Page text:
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Cambodia. Doctorate in Patience

Khmerska dziewczynka wychyla się zza drzwi i zerka z ukrycia, w tle jest pomarańczowa ściana

The author of Doctorate in Patience lives in Southeast Asia. Cambodia, its people, and culture, through the contrast to the culture of Europe, inspired (vi-de forced) the author to reflect on various things, some of which he decided to share.

The author reserves the right to change the texts and edit the content he shares. Opinions expressed here are based on personal experience. It is legitimate to both agree and disagree with them if it stimulates constructive polemics. The described events, author's observations, and approach to them may be subject to the reader's reflection; sharing a constructive thought is most welcome.

Comments that do not belong to the subject of the Blog, violate someone's dignity, are uncultivated, indecent, or clearly misleading will be removed.

All photos, except those specifically described, were taken by this blog's author.

The author's journey ran through Cambodian city streets, jungle paths, swamps concealing ancient temples, passages of Phnompenian slums, and the embassy district streets, one of which stretches into an alley full of suspicious individuals and noisy discos.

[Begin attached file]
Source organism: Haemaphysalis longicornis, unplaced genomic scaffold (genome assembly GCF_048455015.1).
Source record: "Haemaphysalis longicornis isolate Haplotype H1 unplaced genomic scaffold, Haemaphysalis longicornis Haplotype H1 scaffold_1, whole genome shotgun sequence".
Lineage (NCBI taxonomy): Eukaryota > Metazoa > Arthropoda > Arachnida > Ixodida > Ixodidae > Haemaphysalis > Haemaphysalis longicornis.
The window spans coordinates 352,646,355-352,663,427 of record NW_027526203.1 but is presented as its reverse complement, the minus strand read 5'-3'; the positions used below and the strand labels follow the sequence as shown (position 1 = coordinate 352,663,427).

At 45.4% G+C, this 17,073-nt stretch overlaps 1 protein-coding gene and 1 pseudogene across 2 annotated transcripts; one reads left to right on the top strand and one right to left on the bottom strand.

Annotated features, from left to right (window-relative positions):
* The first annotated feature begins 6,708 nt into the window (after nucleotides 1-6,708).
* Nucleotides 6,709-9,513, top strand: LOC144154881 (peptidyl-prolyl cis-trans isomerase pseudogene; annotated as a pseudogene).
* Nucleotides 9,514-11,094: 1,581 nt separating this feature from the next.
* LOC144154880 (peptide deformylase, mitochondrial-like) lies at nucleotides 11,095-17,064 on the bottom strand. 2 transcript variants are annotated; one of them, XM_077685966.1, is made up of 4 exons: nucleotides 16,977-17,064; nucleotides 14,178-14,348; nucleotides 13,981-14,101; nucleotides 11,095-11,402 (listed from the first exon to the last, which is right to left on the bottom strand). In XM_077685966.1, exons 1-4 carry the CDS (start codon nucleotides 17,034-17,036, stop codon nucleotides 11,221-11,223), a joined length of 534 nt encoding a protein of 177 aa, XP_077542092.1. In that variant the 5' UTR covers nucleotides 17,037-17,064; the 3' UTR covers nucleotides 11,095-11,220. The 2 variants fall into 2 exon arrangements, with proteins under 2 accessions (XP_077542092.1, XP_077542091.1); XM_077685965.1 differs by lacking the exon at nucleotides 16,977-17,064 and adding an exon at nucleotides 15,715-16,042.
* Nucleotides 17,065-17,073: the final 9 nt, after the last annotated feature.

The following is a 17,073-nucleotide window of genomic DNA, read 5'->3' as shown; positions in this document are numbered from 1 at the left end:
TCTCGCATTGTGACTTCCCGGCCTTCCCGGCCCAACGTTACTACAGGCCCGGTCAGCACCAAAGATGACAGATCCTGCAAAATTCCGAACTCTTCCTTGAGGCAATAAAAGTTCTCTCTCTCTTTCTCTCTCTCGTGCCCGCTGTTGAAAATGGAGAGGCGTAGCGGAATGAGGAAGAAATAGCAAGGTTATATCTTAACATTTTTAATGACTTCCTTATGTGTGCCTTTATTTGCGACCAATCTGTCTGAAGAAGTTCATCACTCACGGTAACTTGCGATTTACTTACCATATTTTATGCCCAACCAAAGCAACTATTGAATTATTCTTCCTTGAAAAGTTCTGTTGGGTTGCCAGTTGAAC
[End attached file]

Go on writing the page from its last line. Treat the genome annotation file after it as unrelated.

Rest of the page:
The journey reached the deepest depths of the Khmer's fantastic inner world. It seemed interesting to write a history of events and author's change, for which Cambodia became more of a theater, a stage, a catalyst, and a silent witness rather than a heroine. In other words, it is a journey through the Khmer customs, thoughts, hearts, and world instead of cardboard-made tourist attractions covering the picture of real Cambodia.

This blog is a journey on which I invite Readers sensitive to travel, places, and areas beyond the perceptible and tangible reality that are as real as physical places and events. I had been putting off starting the blog for several years, the thought of which sprouted after one of the events described on the blog, just two months after moving to Cambodia.

Patience is a resource one can draw from. It can be exercised and stored for times requiring its reserves. The wild country of the Khmer is an excellent environment for learning patience in a not-so-scholarly but ironic way; it is a university of patience, a laboratory, a testing ground, and a fully armed war of one with oneself.

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